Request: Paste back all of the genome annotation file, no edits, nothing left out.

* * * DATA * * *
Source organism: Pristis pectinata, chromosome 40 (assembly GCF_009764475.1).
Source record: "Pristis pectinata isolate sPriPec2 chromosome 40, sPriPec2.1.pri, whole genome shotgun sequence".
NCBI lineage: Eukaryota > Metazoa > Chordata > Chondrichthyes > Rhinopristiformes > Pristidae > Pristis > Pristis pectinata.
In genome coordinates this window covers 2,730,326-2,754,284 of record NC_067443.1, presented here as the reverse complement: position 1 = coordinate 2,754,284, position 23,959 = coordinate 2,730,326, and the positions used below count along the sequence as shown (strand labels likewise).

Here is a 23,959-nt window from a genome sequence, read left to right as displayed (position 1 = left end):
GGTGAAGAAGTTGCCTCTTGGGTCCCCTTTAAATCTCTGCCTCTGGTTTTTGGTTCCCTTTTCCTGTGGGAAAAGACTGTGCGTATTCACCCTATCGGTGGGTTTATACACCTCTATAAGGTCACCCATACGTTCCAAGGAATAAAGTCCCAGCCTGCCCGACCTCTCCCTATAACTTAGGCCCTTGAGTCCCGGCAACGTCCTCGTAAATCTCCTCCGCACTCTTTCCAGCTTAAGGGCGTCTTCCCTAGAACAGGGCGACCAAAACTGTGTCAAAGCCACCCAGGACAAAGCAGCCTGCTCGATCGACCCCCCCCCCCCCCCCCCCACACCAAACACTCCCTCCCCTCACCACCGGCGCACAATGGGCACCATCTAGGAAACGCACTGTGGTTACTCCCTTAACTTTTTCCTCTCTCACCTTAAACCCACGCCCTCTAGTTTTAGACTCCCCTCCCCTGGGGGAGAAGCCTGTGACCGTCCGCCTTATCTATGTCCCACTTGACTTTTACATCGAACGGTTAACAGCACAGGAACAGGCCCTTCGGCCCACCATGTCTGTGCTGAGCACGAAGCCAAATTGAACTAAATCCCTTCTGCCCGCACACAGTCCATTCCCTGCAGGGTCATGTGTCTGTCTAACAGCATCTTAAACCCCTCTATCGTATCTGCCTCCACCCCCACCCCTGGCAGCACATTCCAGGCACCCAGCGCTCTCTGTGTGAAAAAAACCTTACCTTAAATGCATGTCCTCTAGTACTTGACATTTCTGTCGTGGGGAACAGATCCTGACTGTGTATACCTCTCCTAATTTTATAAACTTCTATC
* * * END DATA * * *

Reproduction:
Source organism: Pristis pectinata, chromosome 40 (assembly GCF_009764475.1).
Source record: "Pristis pectinata isolate sPriPec2 chromosome 40, sPriPec2.1.pri, whole genome shotgun sequence".
NCBI lineage: Eukaryota > Metazoa > Chordata > Chondrichthyes > Rhinopristiformes > Pristidae > Pristis > Pristis pectinata.
In genome coordinates this window covers 2,730,326-2,754,284 of record NC_067443.1, presented here as the reverse complement: position 1 = coordinate 2,754,284, position 23,959 = coordinate 2,730,326, and the positions used below count along the sequence as shown (strand labels likewise).

Here is a 23,959-nt window from a genome sequence, read left to right as displayed (position 1 = left end):
GGTGAAGAAGTTGCCTCTTGGGTCCCCTTTAAATCTCTGCCTCTGGTTTTTGGTTCCCTTTTCCTGTGGGAAAAGACTGTGCGTATTCACCCTATCGGTGGGTTTATACACCTCTATAAGGTCACCCATACGTTCCAAGGAATAAAGTCCCAGCCTGCCCGACCTCTCCCTATAACTTAGGCCCTTGAGTCCCGGCAACGTCCTCGTAAATCTCCTCCGCACTCTTTCCAGCTTAAGGGCGTCTTCCCTAGAACAGGGCGACCAAAACTGTGTCAAAGCCACCCAGGACAAAGCAGCCTGCTCGATCGACCCCCCCCCCCCCCCCCCCACACCAAACACTCCCTCCCCTCACCACCGGCGCACAATGGGCACCATCTAGGAAACGCACTGTGGTTACTCCCTTAACTTTTTCCTCTCTCACCTTAAACCCACGCCCTCTAGTTTTAGACTCCCCTCCCCTGGGGGAGAAGCCTGTGACCGTCCGCCTTATCTATGTCCCACTTGACTTTTACATCGAACGGTTAACAGCACAGGAACAGGCCCTTCGGCCCACCATGTCTGTGCTGAGCACGAAGCCAAATTGAACTAAATCCCTTCTGCCCGCACACAGTCCATTCCCTGCAGGGTCATGTGTCTGTCTAACAGCATCTTAAACCCCTCTATCGTATCTGCCTCCACCCCCACCCCTGGCAGCACATTCCAGGCACCCAGCGCTCTCTGTGTGAAAAAAACCTTACCTTAAATGCATGTCCTCTAGTACTTGACATTTCTGTCGTGGGGAACAGATCCTGACTGTGTATACCTCTCCTAATTTTATAAACTTCTATC